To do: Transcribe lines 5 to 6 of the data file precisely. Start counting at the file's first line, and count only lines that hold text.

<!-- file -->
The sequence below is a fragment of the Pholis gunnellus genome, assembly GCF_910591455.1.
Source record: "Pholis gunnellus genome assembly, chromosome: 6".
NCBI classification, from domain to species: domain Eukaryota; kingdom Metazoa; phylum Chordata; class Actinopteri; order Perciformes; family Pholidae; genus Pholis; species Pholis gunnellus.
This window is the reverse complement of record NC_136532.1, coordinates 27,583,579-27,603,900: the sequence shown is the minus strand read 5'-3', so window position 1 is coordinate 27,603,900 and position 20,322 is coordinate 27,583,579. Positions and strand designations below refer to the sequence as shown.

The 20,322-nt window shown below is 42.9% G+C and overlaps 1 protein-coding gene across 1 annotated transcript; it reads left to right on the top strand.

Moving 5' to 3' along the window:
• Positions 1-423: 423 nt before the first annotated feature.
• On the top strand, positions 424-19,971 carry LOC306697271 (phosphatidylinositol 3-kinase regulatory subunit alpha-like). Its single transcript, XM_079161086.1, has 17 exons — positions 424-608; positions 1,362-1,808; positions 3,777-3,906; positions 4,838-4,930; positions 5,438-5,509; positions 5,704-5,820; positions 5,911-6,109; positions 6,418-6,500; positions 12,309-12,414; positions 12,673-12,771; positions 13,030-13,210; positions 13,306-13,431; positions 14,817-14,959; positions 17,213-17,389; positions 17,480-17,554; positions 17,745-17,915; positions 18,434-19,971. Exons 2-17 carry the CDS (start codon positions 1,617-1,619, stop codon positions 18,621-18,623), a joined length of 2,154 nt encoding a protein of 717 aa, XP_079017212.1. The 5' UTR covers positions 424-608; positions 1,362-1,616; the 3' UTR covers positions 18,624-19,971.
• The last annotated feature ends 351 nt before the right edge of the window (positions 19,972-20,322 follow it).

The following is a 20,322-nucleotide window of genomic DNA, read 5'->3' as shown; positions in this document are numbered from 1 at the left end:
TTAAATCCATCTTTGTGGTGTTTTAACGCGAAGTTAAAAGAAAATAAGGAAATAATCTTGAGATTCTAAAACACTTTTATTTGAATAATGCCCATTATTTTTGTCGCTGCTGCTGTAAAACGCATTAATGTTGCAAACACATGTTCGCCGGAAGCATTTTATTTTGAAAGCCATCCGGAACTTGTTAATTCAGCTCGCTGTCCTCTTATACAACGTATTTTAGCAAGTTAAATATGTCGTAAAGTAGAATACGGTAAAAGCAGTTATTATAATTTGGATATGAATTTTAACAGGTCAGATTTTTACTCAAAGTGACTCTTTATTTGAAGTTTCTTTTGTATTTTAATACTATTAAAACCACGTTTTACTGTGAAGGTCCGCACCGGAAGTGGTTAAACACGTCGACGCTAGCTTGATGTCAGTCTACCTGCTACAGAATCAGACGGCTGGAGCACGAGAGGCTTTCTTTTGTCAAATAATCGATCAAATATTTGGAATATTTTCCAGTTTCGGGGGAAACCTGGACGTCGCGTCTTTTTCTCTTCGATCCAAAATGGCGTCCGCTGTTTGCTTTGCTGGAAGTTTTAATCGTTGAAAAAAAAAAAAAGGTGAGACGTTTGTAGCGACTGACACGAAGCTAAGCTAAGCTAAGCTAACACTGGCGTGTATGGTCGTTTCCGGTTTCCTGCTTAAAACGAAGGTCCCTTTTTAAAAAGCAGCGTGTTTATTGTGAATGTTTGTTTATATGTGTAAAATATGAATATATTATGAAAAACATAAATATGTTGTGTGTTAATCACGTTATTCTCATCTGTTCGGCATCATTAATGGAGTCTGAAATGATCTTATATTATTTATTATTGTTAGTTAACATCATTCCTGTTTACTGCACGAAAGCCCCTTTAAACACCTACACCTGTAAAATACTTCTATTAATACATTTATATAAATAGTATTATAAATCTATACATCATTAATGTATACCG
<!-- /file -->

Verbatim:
The 20,322-nt window shown below is 42.9% G+C and overlaps 1 protein-coding gene across 1 annotated transcript; it reads left to right on the top strand.

Moving 5' to 3' along the window: